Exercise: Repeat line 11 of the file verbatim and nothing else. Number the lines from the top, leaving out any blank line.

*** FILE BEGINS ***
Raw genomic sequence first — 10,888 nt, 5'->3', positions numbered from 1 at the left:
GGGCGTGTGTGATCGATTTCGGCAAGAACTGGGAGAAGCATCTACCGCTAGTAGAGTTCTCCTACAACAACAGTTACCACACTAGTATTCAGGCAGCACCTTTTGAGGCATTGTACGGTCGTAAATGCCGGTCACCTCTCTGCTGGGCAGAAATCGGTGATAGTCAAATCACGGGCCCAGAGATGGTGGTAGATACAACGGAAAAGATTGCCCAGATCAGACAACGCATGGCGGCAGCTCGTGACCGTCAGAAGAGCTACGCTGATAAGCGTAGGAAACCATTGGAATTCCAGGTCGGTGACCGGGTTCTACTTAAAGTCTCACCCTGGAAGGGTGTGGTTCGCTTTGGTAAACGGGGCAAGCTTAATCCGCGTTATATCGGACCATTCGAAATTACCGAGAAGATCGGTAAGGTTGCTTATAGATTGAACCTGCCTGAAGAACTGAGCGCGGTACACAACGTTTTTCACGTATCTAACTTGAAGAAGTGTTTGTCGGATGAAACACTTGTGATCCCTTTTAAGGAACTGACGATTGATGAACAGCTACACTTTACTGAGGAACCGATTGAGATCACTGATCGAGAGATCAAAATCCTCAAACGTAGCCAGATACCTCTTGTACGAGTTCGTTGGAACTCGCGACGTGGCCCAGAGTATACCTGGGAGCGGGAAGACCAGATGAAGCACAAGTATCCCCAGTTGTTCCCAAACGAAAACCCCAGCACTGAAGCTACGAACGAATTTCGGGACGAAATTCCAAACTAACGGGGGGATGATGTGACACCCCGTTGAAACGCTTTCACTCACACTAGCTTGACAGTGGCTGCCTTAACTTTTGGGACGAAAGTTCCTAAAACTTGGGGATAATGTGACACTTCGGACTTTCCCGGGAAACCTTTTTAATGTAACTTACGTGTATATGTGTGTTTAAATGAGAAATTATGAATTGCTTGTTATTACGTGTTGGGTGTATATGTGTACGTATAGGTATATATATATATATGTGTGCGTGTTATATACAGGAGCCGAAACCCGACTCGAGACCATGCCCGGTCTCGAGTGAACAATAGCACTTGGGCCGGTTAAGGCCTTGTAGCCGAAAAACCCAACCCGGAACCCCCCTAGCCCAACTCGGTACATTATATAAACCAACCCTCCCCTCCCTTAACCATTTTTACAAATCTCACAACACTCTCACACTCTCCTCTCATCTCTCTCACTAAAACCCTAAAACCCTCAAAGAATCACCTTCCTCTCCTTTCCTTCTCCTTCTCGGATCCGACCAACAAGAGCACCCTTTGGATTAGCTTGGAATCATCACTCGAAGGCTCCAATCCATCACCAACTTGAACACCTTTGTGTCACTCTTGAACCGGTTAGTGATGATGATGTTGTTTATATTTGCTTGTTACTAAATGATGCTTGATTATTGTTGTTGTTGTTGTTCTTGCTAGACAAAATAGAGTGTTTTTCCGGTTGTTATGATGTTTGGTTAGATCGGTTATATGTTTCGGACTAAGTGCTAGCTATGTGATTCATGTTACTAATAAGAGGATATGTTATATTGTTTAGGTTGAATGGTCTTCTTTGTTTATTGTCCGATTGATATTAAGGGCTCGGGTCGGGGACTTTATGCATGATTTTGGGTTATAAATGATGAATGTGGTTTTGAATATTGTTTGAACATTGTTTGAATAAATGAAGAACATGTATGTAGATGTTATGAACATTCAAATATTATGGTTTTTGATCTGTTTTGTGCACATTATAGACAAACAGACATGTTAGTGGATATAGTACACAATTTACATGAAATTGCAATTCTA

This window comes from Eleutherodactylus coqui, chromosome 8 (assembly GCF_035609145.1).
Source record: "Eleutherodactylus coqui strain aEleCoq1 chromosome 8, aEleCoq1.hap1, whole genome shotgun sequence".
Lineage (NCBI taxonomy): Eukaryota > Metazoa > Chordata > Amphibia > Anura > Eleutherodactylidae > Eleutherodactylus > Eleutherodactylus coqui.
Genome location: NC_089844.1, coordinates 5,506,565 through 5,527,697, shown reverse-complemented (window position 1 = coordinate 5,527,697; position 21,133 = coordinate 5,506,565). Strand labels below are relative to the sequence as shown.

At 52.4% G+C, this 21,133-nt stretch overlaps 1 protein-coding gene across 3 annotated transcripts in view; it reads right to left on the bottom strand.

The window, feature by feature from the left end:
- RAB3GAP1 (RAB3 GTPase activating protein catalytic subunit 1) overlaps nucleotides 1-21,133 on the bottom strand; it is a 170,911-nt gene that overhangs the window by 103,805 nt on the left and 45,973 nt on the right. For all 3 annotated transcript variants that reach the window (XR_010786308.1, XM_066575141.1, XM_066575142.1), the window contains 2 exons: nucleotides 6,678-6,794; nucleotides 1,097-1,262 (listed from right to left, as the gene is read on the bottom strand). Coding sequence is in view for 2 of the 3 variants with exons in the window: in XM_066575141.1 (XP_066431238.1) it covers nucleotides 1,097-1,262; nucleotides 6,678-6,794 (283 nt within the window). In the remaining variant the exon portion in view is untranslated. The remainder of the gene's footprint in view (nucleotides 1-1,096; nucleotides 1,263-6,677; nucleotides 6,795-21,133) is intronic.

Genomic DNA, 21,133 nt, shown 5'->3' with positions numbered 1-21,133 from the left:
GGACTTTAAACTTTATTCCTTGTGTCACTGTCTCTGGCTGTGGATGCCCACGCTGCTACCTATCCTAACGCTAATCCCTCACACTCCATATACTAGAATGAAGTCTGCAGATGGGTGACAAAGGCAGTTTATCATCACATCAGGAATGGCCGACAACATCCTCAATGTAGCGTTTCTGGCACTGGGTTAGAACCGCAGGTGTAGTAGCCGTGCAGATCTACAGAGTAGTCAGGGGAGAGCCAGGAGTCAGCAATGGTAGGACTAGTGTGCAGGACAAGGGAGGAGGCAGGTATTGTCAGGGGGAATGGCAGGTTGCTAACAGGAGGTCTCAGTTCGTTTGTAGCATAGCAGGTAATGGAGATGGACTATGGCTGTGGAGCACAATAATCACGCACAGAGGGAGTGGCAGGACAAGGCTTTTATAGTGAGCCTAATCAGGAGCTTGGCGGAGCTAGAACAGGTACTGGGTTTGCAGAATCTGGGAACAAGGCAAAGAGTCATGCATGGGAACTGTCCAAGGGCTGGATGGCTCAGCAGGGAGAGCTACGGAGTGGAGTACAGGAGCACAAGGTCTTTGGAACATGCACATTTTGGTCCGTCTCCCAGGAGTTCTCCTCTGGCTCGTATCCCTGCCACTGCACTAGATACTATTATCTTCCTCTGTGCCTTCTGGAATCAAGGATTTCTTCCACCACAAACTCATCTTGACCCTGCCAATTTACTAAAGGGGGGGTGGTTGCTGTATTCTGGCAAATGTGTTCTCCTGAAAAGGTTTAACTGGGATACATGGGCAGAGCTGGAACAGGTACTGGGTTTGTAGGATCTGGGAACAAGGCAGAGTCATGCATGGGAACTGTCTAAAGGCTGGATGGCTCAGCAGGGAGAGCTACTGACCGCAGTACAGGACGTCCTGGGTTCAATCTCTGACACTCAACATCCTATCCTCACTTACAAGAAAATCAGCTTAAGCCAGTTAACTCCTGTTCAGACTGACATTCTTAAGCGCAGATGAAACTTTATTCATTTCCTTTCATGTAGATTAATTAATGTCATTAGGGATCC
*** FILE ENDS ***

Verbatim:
GGACTTTAAACTTTATTCCTTGTGTCACTGTCTCTGGCTGTGGATGCCCACGCTGCTACCTATCCTAACGCTAATCCCTCACACTCCATATACTAGAATGAAGTCTGCAGATGGGTGACAAAGGCAGTTTATCATCACATCAGGAATGGCCGACAACATCCTCAATGTAGCGTTTCTGGCACTGGGTTAGAACCGCAGGTGTAGTAGCCGTGCAGATCTACAGAGTAGTCAGGGGAGAGCCAGGAGTCAGCAATGGTAGGACTAGTGTGCAGGACAAGGGAGGAGGCAGGTATTGTCAGGGGGAATGGCAGGTTGCTAACAGGAGGTCTCAGTTCGTTTGTAGCATAGCAGGTAATGGAGATGGACTATGGCTGTGGAGCACAATAATCACGCACAGAGGGAGTGGCAGGACAAGGCTTTTATAGTGAGCCTAATCAGGAGCTTGGCGGAGCTAGAACAGGTACTGGGTTTGCAGAATCTGGGAACAAGGCAAAGAGTCATGCATGGGAACTGTCCAAGGGCTGGATGGCTCAGCAGGGAGAGCTACGGAGTGGAGTACAGGAGCACAAGGTCTTTGGAACATGCACATTTTGGTCCGTCTCCCAGGAGTTCTCCTCTGGCTCGTATCCCTGCCACTGCACTAGATACTATTATCTTCCTCTGTGCCTTCTGGAATCAAGGATTTCTTCCACCACAAACTCATCTTGACCCTGCCAATTTACTAAAGGGGGGGTGGTTGCTGTATTCTGGCAAATGTGTTCTCCTGAAAAGGTTTAACTGGGATACATGGGCAGAGCTGGAACAGGTACTGGGTTTGTAGGATCTGGGAACAAGGCAGAGTCATGCATGGGAACTGTCTAAAGGCTGGATGGCTCAGCAGGGAGAGCTACTGACCGCAGTACAGGACGTCCTGGGTTCAATCTCTGACACTCAACATCCTATCCTCACTTACAAGAAAATCAGCTTAAGCCAGTTAACTCCTGTTCAGACTGACATTCTTAAGCGCAGATGAAACTTTATTCATTTCCTTTCATGTAGATTAATTAATGTCATTAGGGATCC